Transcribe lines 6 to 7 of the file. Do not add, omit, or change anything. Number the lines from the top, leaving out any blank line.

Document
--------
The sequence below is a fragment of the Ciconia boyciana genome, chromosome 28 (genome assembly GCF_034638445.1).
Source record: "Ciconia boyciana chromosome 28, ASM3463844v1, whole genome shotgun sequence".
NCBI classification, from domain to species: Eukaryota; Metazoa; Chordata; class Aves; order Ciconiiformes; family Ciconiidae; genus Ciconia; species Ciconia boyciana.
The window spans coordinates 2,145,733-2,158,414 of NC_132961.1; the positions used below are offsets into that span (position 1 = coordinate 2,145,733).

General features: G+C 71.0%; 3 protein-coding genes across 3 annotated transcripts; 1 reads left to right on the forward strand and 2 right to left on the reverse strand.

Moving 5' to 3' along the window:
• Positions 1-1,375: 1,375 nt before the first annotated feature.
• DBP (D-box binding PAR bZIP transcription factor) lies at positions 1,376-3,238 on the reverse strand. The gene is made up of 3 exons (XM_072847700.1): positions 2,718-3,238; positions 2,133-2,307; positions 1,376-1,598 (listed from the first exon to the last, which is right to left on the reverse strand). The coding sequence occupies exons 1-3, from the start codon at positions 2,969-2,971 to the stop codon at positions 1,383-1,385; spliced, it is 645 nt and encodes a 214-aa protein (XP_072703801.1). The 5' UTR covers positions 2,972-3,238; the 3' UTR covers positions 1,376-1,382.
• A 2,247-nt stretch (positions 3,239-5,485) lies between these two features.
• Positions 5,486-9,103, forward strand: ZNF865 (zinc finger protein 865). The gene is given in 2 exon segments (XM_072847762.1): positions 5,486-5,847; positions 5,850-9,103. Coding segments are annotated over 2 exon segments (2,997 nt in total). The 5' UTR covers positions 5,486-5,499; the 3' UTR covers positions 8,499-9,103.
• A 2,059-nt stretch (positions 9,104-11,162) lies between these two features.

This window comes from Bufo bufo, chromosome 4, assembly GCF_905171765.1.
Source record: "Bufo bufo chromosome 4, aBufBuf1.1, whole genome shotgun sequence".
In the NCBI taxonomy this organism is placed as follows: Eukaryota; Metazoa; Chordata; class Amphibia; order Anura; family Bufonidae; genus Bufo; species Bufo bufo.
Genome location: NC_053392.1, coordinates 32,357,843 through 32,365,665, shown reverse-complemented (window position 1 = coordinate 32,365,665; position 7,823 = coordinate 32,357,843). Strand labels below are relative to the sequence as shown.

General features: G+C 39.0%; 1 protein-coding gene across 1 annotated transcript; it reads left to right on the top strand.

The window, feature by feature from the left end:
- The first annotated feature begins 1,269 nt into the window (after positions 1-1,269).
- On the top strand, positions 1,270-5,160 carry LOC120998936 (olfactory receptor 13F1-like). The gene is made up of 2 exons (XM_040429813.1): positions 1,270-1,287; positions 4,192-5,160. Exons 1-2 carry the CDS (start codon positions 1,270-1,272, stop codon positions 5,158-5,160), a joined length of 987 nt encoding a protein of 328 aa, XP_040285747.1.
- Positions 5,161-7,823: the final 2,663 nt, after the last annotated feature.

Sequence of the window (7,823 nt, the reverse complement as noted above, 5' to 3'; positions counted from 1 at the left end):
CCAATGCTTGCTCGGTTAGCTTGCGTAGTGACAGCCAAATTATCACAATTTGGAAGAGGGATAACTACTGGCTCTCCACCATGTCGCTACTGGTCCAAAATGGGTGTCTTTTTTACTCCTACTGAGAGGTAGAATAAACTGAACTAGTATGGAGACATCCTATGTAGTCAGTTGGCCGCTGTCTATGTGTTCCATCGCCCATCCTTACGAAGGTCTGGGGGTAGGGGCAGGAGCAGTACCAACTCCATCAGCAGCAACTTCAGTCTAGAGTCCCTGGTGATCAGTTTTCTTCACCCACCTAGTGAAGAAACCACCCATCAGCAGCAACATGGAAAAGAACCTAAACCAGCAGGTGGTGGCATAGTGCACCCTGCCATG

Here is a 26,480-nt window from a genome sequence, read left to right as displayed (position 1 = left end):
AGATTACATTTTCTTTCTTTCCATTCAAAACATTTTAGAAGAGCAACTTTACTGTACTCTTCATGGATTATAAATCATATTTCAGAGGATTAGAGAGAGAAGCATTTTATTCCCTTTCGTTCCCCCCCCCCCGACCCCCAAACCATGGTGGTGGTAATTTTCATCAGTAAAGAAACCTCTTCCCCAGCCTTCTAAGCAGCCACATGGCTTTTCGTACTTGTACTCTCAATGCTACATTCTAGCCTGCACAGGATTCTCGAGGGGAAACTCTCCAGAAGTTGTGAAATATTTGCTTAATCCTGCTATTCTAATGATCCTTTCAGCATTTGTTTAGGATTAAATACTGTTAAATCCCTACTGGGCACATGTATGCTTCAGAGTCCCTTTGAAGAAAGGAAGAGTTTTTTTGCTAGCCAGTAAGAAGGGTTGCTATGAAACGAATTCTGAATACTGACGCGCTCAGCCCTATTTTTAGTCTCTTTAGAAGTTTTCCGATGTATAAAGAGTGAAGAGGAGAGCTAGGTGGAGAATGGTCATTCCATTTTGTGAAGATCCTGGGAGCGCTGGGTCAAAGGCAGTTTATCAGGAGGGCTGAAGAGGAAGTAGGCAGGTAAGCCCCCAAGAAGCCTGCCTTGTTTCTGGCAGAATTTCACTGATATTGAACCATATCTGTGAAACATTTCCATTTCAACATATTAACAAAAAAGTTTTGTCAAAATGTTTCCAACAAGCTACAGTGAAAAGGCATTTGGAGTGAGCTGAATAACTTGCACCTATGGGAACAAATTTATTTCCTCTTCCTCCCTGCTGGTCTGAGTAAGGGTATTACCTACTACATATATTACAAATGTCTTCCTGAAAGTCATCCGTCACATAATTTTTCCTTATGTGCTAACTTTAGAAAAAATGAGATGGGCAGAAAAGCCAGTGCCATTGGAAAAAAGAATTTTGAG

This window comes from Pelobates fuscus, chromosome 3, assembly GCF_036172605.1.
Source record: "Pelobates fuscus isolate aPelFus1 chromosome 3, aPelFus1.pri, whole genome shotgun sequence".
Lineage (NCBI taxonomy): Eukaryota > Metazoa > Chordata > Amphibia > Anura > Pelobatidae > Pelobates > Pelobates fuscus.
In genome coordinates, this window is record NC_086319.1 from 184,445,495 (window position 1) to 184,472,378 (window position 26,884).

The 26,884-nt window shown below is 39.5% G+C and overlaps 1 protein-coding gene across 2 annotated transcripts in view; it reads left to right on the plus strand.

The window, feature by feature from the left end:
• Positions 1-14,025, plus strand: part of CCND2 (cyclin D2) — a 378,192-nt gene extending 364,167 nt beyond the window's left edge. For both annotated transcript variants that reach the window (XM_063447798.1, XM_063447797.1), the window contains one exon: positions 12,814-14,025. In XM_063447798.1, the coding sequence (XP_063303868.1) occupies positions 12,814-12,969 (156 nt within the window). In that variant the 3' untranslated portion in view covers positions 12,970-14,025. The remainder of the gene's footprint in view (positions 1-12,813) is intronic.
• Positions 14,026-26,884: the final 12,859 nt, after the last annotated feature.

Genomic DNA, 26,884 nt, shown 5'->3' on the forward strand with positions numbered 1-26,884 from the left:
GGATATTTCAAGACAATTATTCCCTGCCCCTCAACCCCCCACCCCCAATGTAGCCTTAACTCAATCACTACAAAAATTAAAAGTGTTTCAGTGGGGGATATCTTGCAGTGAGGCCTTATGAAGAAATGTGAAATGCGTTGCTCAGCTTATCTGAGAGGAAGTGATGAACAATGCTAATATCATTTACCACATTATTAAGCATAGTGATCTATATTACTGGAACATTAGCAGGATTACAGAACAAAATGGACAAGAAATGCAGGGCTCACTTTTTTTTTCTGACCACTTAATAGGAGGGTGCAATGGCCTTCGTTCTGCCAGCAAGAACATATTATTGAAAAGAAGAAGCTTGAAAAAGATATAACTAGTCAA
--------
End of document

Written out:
Moving 5' to 3' along the window:
• Positions 1-1,375: 1,375 nt before the first annotated feature.